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3 Banking Lessons From Industries Beyond Banking

December 2, 2020|0 min read
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The MX Money Experience Summit event mostly focused on learnings directly from people in the financial industry, but it also featured leaders from industries beyond banking, including Mike Reese, Mobile Marketing Manager at The North Face; Alexa Maher, Sr. Manager Ground & Lounge Experience at American Airlines; and Jennifer Valentine, Head of Adidas Soccer for North America. See their full presentations here.

We’ve gathered a takeaway from each of them here to bring a new perspective to financial services.

1. Retail is a 24/7, data-driven experience.

As mobile marketing manager at The North Face, Mike Reese says that mobile devices have created an evolution in what retail means. “If you have a retail location, you have an experience that customers come to know,” he says. “But now they can have an experience on their phone that might be more convenient for them.” He adds that the goal is to “allow customers to interact with you where they want when they want,” and that “the mobile space lends itself to that 24/7 access to your services.”

To best guide customers through this digital experience, companies need to optimize their data. “At the end of the day,” Reese says, “the one thing that everyone knows as a marketer is that you're trying to get as much information on the customer as possible to inform how they interact with your brand. So leveraging the data such as purchase history is really important.” He adds that “the biggest takeaway I think anyone can have in the digital space is leveraging data to make informed decisions and to help increase brand affinity and drive transactions for your company.”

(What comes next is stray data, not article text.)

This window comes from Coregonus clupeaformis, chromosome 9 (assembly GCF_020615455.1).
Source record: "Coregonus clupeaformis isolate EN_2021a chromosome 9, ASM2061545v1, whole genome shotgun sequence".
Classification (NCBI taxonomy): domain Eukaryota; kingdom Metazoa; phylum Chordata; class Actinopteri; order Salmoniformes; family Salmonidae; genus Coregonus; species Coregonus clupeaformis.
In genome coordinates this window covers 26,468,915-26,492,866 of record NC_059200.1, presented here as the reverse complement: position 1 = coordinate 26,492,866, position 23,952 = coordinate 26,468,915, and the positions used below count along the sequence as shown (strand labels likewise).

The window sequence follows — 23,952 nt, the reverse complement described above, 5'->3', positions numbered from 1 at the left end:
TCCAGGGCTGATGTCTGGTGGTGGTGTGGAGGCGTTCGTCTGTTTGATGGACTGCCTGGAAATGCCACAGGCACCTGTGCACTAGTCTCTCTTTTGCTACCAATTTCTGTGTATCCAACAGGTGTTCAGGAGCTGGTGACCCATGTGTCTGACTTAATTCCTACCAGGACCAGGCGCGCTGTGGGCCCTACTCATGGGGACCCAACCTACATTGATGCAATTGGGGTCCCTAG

Unfortunately, all of this data can at times lead to a sense of overwhelming complexity, which is just the opposite of what should happen. “The biggest advice I can give anyone is just to take a step back and simplify what you're trying to get the customer to do.” 

2. Adapt your way through chaos by listening to customers.

Few industries were affected as deeply by the Covid-19 pandemic than the airline industry. And yet Alexa Maher, Sr. Manager Ground & Lounge Experience at American Airlines, managed to help lead innovation on the ground. “We've invested heavily over the last couple of years in customer experience,” she says. “We launched our flagship lounge and first dining on the ground. We're the only US carrier to have an on the ground restaurant-style dining experience for our premium customers.” She also talks about having “the most aircraft of any carrier with high-speed WiFi” and explains that their focus is on “listening to what customers want and what they need from us when they're traveling with us.”

Of course, the 2020 pandemic made listening to customers more important than ever. “Adapt is the word of 2020,” Maher says. “I've never seen the industry pivot so quickly. Things that used to take us months now take us days. Once we rolled things out to the customer, they needed flexibility and reassurance. And so we started looking at not only educating the customer on all the things we do today that make the aircraft so safe and clean but enhancing those protocols to intake them as additional measures that will make them feel safe when they're flying with us.”